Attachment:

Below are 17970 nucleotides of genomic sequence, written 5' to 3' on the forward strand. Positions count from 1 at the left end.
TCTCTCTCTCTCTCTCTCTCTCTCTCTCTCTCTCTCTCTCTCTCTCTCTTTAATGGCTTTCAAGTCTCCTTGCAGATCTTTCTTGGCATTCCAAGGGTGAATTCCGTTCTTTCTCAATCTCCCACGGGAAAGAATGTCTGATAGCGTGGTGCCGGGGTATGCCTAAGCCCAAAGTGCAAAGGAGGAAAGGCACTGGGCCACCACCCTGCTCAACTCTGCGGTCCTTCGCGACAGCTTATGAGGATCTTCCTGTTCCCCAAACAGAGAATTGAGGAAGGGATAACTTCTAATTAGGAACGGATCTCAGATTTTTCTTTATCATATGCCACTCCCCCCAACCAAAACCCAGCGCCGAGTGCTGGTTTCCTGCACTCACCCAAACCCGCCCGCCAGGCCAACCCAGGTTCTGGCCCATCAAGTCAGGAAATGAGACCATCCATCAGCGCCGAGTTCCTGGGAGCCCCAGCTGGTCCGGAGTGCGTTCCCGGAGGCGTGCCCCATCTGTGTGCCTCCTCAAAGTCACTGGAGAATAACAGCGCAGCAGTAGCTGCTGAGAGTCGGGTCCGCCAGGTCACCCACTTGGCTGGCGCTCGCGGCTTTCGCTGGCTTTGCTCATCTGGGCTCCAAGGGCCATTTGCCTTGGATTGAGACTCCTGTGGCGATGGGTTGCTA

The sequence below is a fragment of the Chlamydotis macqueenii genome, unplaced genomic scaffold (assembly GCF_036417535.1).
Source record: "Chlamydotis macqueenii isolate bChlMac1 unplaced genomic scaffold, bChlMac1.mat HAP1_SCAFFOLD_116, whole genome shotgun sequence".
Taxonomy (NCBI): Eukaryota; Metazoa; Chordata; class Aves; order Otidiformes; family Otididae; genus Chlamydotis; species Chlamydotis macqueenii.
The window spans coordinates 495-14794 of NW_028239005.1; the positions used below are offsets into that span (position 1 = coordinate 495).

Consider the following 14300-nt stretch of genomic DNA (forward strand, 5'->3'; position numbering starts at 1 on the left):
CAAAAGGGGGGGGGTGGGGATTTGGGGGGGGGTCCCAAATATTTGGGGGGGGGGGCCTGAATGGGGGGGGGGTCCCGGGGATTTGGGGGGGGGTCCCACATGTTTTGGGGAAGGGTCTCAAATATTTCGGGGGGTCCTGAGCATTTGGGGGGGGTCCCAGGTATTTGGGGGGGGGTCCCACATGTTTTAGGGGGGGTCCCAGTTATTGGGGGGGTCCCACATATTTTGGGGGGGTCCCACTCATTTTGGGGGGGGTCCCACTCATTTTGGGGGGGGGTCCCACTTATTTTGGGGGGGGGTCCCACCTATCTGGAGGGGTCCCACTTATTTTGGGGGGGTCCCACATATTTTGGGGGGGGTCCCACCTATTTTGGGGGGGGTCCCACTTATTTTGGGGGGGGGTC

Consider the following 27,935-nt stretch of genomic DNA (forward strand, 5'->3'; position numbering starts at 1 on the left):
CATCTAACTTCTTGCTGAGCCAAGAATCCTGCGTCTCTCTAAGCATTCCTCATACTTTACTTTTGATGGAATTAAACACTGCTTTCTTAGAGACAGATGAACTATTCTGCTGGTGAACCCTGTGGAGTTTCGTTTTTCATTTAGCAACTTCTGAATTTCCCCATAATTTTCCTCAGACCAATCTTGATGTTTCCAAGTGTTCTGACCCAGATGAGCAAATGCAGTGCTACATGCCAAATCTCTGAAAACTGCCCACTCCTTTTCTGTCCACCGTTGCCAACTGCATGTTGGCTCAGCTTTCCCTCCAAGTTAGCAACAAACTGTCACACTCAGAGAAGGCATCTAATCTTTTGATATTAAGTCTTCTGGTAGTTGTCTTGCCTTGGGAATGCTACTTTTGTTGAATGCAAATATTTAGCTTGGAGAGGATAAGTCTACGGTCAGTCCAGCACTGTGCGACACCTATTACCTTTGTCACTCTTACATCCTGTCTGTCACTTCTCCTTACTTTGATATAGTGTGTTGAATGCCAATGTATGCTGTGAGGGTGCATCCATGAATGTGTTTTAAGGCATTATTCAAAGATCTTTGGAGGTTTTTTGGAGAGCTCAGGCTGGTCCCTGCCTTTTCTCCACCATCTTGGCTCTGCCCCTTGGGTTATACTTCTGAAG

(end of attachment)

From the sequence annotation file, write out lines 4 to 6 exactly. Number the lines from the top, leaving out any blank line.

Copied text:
Source record: "Chlamydotis macqueenii isolate bChlMac1 unplaced genomic scaffold, bChlMac1.mat HAP1_SCAFFOLD_116, whole genome shotgun sequence".
Taxonomy (NCBI): Eukaryota; Metazoa; Chordata; class Aves; order Otidiformes; family Otididae; genus Chlamydotis; species Chlamydotis macqueenii.
The window spans coordinates 495-14794 of NW_028239005.1; the positions used below are offsets into that span (position 1 = coordinate 495).